The truly frustrating thing about figuring out who you want to be is that the person you want to be and the person you could be are not always the same. Or in sync. Or even parallel.
I’ve been thinking about it a lot, and yes, I’ve always wanted to be a writer– but feature writing and TV ads were only a plus, never the main event. It was short stories, and novels, and essays, because (and I cannot get over how lame this sounds) those are the things that mean something to me.
But I’ve also always wanted to be a chemist, or an archaeologist, or a computer engineer. Research, development, innovation– I thought these were things that upon intersection with my more cultural inclinations would come to fruition in advertising.
I was wrong. I still want to discover a new element to squeeze into the periodic table, and I still want to find a forehead wide enough that it could only belong to the First Men, and I still want to look down on earth from a watchtower in space. Everything else was only ever icing on the cake.
Except I don’t have the mental capacity for any of that. I never took any classes, I never tried any experiments, I never expressed more than a passing interest, because, bottom line: I’m not smart enough for any of it. I know that, and isn’t that what sucks the most? Only ever knowing how to dream, but leaving it just at that?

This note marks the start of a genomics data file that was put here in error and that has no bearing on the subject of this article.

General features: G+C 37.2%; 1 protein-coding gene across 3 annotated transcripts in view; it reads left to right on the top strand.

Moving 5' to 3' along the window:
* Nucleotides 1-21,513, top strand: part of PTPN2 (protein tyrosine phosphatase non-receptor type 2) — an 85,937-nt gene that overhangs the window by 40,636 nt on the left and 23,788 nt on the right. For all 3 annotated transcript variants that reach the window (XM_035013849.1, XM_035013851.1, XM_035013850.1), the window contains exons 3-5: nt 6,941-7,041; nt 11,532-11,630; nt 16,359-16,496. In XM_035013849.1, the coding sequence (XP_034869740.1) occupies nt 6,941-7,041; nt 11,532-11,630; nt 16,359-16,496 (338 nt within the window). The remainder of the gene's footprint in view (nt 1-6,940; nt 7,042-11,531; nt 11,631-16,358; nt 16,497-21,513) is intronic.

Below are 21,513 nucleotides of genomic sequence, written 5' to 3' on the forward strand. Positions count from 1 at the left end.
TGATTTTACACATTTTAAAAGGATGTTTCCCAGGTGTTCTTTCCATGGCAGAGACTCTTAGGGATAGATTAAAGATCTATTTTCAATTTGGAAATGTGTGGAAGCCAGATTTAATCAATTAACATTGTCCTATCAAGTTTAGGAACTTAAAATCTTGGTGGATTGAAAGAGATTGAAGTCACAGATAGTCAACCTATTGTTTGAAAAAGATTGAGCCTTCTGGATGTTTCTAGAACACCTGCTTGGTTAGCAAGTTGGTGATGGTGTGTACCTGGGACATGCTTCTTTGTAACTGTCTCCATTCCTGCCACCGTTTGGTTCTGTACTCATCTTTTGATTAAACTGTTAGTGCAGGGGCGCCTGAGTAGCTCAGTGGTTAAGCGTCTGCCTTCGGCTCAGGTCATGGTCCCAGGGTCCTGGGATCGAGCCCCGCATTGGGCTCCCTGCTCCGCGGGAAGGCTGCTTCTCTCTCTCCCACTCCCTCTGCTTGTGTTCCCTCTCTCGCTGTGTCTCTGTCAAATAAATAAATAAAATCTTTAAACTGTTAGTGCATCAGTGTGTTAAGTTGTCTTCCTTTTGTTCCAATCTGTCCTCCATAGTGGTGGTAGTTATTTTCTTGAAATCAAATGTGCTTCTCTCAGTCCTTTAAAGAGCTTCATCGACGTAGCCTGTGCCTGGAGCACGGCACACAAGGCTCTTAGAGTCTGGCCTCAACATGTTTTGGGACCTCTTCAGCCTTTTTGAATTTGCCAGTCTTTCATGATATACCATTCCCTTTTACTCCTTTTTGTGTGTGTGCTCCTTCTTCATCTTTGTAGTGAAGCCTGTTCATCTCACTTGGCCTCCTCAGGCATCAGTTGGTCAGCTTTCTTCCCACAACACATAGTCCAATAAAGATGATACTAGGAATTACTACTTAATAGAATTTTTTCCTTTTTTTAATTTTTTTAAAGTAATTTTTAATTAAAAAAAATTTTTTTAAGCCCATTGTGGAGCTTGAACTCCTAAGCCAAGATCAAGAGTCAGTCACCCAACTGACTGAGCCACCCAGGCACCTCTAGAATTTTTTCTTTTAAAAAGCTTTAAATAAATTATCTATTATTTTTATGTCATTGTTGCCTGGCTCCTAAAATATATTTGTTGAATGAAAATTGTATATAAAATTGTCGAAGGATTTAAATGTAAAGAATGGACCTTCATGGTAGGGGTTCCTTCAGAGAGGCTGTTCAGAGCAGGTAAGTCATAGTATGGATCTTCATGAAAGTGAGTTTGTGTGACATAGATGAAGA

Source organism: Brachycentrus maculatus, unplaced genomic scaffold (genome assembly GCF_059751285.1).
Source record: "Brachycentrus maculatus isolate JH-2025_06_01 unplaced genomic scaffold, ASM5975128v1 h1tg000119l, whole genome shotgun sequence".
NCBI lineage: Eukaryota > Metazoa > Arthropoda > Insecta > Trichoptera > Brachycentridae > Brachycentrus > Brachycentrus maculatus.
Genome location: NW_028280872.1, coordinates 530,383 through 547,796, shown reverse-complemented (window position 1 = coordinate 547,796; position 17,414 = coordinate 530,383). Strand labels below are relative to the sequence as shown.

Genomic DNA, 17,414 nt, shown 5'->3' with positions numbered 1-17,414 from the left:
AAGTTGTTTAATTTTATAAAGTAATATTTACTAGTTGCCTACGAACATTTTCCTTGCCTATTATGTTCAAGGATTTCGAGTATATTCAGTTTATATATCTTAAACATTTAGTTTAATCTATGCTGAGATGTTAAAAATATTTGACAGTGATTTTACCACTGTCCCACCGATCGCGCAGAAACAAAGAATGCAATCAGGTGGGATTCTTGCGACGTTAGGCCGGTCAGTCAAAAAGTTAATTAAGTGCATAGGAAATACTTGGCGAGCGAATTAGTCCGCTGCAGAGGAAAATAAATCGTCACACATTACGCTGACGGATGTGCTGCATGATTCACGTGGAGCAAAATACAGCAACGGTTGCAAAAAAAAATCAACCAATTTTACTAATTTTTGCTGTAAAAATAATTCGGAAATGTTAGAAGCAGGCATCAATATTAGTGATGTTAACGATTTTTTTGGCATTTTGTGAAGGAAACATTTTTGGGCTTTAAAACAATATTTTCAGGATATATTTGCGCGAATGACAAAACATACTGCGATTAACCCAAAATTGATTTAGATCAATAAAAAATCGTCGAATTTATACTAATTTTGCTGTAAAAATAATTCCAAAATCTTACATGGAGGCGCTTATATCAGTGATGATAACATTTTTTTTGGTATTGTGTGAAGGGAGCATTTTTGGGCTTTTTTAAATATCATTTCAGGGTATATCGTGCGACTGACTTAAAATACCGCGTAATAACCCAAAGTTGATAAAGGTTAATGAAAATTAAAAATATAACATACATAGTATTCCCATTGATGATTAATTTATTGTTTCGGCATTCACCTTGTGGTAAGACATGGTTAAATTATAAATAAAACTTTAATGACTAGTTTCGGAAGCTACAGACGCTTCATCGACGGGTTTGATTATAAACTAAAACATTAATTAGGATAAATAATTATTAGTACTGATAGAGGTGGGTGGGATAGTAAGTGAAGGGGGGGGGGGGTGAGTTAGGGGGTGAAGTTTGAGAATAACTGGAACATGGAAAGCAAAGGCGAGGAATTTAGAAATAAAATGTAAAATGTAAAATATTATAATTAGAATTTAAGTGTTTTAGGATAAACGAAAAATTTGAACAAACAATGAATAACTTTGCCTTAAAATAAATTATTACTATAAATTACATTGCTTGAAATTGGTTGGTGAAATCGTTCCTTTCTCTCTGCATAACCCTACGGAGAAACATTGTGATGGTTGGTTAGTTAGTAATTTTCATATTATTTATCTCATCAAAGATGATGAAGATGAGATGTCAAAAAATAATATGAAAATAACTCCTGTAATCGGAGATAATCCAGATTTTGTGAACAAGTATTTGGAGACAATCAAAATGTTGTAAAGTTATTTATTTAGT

Sometimes I wonder if it’s because I consume too much science fiction slash fantasy. Um, yes, I probably do– but I also like creating things. I like believing that nothing is impossible.
Ironically enough, that’s my agency’s internal campaign for the year. I don’t think I made a mistake by coming here, even though everyone else seems to think so. Why do I stay? I like the environment. I like being told to think big, but within the constraints of reality. I like being only worth as much as your last idea. Yes, I do sometimes worry that I’ll start to prefer overtly airbrushed images and write with a consumerist undercurrent, but to be honest, I know this isn’t for me in the long run– but I feel like I’m training my brain to pump out ideas left and right, and to make something out of everything.
I already know what everyone else thinks would be a better fit for me (conveniently forgetting that I am painfully awkward, and that I am not a likeable person). I know the acceptable logic is to go where you know you’ll succeed, or be great, or whatever, but I’ve always been the opposite: if you know you’ll do well, why not take on something new, something different, something you’d completely and utterly suck at? Setting yourself up for failure is so boneheaded, but it just gets so boring when your job is “fun,” and not “challenging,” or “discouraging,” or “utterly heartbreaking.”
Sigh. I never know what to do anymore. Usually when I write, I end up figuring out a conclusion along the way, and I close my laptop knowing what to do, but now… Hahahahahahahahahahahahahahahaha I want a doughnut.